Hospital research team presented with award for disease clinical trial
- Credit: NNUH
A team from the Norfolk and Norwich University Hospital (NNUH) has been presented with an award in recognition of its role in a clinical trial to find a treatment for Meniere's disease.
The award was received from INC Research, a global contract research organisation which monitors the work of clinical research teams. Meniere's disease is an uncommon disorder that affects the inner ear. It can cause vertigo, tinnitus, hearing loss and a feeling of pressure deep inside the ear.
The NNUH research has been led by clinical research nurse Catherine Wright who said: 'We have been running a number of clinical trials on behalf of a US company called Otonomy, with their investigational drug OTO-104.'
OTO-104 is a suspension of dexamethasone in a solution, that gels at body temperature. OTO-104 is being developed for the treatment of vertigo associated with Meniere's disease, which is considered the most debilitating symptom of the disease. OTO-104 is a slow-release treatment which stays in the ear for a prolonged period of time.
Ms Wright said: 'The first study we were involved with was a phase two study. During this study we recruited patients with a diagnosis of Meniere's disease. Patients were given OTO-104 injections into the ear, and we were interested in looking at the safety aspects of the injection.
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'The phase two study was a tremendous success and we were the highest recruiter in the UK. We are now recruiting patients for the phase three study and this time we are recruiting patients who have active [Meniere's] disease. For this phase, patients are required to complete symptom diaries to determine the effectiveness of these injections.'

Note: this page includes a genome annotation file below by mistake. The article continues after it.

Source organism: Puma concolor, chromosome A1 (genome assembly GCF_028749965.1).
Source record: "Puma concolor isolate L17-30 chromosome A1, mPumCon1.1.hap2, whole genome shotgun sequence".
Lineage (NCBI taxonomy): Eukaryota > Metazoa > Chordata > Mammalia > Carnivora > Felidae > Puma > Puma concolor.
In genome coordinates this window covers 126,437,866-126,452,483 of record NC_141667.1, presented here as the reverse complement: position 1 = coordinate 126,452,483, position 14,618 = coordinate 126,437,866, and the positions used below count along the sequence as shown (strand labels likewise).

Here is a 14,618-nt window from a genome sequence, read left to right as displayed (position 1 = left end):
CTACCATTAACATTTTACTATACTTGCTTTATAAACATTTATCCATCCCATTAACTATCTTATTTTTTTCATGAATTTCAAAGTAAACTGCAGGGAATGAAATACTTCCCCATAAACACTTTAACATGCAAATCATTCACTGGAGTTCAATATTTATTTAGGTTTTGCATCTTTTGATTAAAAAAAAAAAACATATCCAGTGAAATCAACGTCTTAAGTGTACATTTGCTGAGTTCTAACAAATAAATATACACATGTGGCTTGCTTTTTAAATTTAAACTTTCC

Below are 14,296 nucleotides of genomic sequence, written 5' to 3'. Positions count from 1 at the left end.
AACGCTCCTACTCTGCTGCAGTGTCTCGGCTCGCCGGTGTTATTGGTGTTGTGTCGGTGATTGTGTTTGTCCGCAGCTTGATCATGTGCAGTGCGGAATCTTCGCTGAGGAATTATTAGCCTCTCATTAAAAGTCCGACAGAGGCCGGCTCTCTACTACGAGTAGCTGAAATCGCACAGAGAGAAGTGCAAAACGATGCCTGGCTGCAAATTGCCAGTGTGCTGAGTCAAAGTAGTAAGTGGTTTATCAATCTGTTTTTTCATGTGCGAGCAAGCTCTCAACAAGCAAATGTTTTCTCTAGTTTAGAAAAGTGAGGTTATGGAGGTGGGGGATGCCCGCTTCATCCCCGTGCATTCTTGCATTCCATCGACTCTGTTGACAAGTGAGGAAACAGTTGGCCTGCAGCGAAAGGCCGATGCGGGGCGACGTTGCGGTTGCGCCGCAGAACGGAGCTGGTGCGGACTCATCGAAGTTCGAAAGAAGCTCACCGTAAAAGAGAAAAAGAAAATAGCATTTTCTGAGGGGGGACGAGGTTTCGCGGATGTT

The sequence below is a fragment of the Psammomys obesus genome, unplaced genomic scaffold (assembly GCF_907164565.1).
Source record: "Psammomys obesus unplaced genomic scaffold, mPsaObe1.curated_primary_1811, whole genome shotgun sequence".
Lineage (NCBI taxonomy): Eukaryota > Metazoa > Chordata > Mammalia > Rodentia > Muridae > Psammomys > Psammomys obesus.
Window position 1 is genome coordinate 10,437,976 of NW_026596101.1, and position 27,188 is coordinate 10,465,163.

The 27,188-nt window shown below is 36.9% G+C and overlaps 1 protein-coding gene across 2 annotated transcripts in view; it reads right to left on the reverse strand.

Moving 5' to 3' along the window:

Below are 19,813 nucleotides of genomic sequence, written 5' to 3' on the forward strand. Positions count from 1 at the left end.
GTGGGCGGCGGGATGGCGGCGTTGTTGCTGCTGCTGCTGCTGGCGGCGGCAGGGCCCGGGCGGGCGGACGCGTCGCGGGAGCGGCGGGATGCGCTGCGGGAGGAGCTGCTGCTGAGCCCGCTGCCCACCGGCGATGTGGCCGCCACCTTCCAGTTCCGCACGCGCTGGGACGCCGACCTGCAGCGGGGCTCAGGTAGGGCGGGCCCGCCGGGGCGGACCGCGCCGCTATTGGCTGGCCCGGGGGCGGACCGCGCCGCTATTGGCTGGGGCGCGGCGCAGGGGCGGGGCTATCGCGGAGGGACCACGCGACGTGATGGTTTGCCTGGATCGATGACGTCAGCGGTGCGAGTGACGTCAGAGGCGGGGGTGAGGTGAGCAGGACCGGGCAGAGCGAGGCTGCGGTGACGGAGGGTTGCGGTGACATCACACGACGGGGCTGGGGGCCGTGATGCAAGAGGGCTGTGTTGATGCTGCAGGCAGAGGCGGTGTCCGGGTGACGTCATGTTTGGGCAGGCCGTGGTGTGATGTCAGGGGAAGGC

In the trial, patients are given injections of either OTO-104 or placebo to determine the effectiveness of the drug.
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The research team involved in the trial is made up of staff from the pharmacy department, the ENT and audiology department, four members of nursing staff and the research and development team. The principal investigator for the Norwich trial is consultant ENT surgeon, Mr John Phillips. Mr Phillips is also the national coordinating investigator for the whole of the UK.
Mr Phillips said: 'For patients, clinical trials represents an opportunity to receive potentially cutting-edge treatments which would otherwise be unavailable.
'The otonomy trial was originally carried out only in the US. I feel honoured to have been selected to lead this national trial which is active in 18 major centres throughout the UK.
'I specialise in treating patients with tinnitus, dizziness and vertigo. Unaffected members of the public really don't appreciate how distressing these conditions can be. These conditions are complicated and can have significant effects on an individual's mental well-being as well as their physical well-being. Being able to take part in clinical research not offers patients the opportunity to potentially benefit themselves, but patients feel that they are helping fellow sufferers who have been experiencing the same symptoms.
'Clinical research at NNUH is certainly putting Norwich on the map. NNUH is a great hospital, that provides great care for a diverse range of conditions. Attracting the attention of major research organisations is amazing and I am very proud.
'To receive an award from INC Research is a great achievement. It has been awarded in recognition of the excellent conduct displayed by the whole team. I am very lucky to be supported by an excellent nursing team led by Catherine, a conscientious pharmacy team, a well organised Research and Development department, and a supportive group of fellow consultant colleagues and audiologists.'
Meniere's sufferer Colin Breeze, from King's Lynn, took part in the OTO-104 treatment trial and said: 'Congratulations to John Phillips, Catherine Wright and the team on receiving this award.
'I am and will remain greatly indebted to them for their skills and treatment I received as part of the clinical trial. It has brought life changing relief from Meniere's disease which turned my world upside-down so this recognition is very well-deserved.'
Phase I trials assess the safety of a drug and usually include number of healthy volunteers.
Phase II trials assess the efficacy of a drug.
Phase III trials involve larger numbers of people and aim to demonstrate safety and effectiveness of a drug.